Saltydog Portfolio: Here’s why keeping your money in a cash Isa is a wasted opportunity

Douglas Chadwick explains how even cautious investors could do much better in th

It’s frightening how much of people’s savings is just lying around doing nothing. Why is this frightening? Because if you want a comfortable retirement for yourself and your family, you really should make sure that your money is actively working for you – not just ‘sitting under the mattress’.

According to figures from HM Revenue & Customs, £270 billion is currently held in cash Isas. With today’s low interest rates, this money is earning virtually nothing and, in many cases, is actually losing value. Research by broker Hargreaves Lansdown has shown that there’s a further £400 billion lying around in underperforming ‘dinosaur’ investments such as with-profits funds.

This is such a huge waste. If your money is in a cash Isa or an underperformer, consider how much this is costing you over the long term. It could be tens of thousands of pounds. You have done the difficult bit, which is to save this nest-egg and place it in an Isa protecting it from future tax demands. Sadly, you have then sat on your hands and not done the easy bit, which is to make it grow in a safe and sensible fashion, while allowing compound interest to be left to work its magic.

Let’s say you have £25,000 in savings. Just look at the difference in returns over the next five to 20 years, depending on whether you put that money in a cash Isa or invest it conservatively in the stock market. A cash Isa might give you 1.5 per cent interest. A conservative stock market investment could give you a 7 per cent return, and in this example, I’ve then deducted £300 a year for costs. Here’s the startling difference in results:

As you can see, even after just five years the stock market strategy is ahead by over £6,000. And if you keep the stock market strategy going for 20 years, you could be up over £50,000 and your savings pot could be more than double the amount you would have made from a cash Isa. That’s an enormous difference.

Industry not your friend

Please bear in mind, however, that the financial services industry is not really motivated to help you out. Why? Because its members still charge their fees, whether your wealth increases or not. Your savings pot is your baby and no-one else’s, and it’s in your hands to turn the situation around.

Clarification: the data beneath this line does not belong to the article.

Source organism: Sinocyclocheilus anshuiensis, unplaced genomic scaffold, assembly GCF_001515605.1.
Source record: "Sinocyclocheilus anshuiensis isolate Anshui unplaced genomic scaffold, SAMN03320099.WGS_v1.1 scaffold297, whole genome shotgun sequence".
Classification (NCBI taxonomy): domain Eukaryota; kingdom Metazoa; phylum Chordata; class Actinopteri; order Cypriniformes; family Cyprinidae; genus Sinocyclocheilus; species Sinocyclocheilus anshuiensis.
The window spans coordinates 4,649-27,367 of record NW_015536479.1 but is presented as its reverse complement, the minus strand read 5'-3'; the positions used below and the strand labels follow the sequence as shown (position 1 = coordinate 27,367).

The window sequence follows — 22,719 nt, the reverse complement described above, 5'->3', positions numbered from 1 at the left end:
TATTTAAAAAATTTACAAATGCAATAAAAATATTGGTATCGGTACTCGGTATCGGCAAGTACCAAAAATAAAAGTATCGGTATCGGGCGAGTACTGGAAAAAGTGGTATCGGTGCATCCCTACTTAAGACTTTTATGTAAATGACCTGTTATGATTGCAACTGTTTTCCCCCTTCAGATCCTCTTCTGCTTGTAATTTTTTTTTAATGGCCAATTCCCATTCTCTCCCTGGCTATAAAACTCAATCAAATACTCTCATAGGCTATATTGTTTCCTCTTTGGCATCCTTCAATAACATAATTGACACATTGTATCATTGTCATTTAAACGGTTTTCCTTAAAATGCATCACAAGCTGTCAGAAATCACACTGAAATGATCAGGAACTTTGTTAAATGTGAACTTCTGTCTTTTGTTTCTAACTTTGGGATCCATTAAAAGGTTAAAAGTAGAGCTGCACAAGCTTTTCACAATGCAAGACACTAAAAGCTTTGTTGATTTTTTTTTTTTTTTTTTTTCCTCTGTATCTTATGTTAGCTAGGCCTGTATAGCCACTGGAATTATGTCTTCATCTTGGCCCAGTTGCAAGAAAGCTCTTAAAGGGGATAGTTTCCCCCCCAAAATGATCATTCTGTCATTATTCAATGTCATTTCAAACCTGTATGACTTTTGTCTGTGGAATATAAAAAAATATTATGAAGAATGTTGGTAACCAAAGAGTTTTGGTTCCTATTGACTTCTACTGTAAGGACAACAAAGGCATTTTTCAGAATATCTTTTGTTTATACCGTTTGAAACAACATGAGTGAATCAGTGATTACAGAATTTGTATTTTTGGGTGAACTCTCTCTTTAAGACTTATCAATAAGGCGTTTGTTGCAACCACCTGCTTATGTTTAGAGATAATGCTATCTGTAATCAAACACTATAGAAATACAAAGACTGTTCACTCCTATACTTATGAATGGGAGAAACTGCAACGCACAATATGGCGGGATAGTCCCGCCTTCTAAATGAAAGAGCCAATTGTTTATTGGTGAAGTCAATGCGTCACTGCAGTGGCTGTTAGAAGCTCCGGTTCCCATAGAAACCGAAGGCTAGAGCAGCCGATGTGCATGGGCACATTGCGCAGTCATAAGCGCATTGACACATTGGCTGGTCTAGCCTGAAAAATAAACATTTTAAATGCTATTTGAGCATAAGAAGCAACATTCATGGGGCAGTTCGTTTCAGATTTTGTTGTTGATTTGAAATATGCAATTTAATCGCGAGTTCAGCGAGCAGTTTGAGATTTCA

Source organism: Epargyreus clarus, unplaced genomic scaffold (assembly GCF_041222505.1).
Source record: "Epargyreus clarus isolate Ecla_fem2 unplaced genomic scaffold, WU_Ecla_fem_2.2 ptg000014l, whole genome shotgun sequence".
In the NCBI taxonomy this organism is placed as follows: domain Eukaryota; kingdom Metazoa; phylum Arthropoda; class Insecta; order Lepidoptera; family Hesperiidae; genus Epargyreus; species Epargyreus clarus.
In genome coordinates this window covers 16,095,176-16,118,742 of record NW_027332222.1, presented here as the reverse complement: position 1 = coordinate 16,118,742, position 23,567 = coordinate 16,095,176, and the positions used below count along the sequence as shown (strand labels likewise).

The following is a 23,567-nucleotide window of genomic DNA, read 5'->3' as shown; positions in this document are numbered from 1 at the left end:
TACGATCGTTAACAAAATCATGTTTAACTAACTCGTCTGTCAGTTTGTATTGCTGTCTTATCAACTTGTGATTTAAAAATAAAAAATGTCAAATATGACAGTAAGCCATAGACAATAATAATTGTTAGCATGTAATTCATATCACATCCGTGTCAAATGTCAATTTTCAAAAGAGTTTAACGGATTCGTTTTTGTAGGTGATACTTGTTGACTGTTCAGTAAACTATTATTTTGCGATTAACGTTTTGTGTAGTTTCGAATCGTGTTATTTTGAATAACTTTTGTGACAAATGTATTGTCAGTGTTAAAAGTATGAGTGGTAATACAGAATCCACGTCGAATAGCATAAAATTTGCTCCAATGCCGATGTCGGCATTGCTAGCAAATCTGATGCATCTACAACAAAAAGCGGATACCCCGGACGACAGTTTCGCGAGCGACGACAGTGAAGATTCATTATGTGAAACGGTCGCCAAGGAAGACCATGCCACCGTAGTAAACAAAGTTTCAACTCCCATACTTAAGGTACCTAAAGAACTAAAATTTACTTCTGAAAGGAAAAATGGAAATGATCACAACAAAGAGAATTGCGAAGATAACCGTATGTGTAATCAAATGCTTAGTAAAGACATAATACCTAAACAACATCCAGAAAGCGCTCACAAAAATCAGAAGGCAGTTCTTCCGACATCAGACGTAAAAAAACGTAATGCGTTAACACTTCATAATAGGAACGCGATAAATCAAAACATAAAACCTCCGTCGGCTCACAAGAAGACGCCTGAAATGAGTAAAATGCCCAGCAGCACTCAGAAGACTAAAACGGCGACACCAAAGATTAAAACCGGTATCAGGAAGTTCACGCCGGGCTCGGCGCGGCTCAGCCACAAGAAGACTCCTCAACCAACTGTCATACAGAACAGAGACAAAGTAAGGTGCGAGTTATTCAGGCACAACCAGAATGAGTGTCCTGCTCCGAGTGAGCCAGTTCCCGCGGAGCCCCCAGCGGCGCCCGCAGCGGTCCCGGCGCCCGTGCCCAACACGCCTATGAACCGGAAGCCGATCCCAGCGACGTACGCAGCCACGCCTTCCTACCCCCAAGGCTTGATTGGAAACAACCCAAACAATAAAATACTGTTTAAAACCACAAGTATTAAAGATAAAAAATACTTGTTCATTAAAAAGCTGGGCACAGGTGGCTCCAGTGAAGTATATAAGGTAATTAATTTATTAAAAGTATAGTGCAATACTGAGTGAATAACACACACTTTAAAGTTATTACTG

Many people quite wrongly see stockmarket investing in the same negative light as betting on a horse race. They are put off by the perception that the risks are high and the chances of winning are low. But that does not have to be the case.

As the graph shows, the cautious Saltydog Tugboat portfolio has by and large avoided the five major stock market falls over the past six years, and yet still produces an average annual return of more than 7 per cent.

Not everybody will have the ability or temperament to run their own investment portfolio, but there are many who could if they tried. Today, DIY investing is possible for anybody with a computer and access to the internet. The arrival of fund supermarkets has made it cheap, quick and easy.

-How to invest a windfall: a beginner's guide

To be a successful momentum investor, following strong performance, you need continuous up-to-date accurate information, and it is vital that decisions should not be based on rumour, speculation and hearsay. The Saltydog Investor was developed to assist people in making these initial steps. We are enthusiastic advocates of active fund momentum investing, and issue weekly unbiased performance numbers to use for decision-making.

We invest in funds, and advocate that investment decisions should be based on selecting the Investment Association sector fi rst and the fund second. When a sector is performing well, like a rising tide it will fl oat all the funds in that sector. A momentum strategy has energy and strength to produce the growth that we are looking to achieve. 

Keep up to date with all the latest personal finance news and investment tips by signing up to our newsletter. Email subscribers will also receive a free print copy of Money Observer magazine.


Subscribe to Money Observer magazine

 

Comments

Post new comment

The content of this field is kept private and will not be shown publicly.
By submitting this form, you accept the Mollom privacy policy.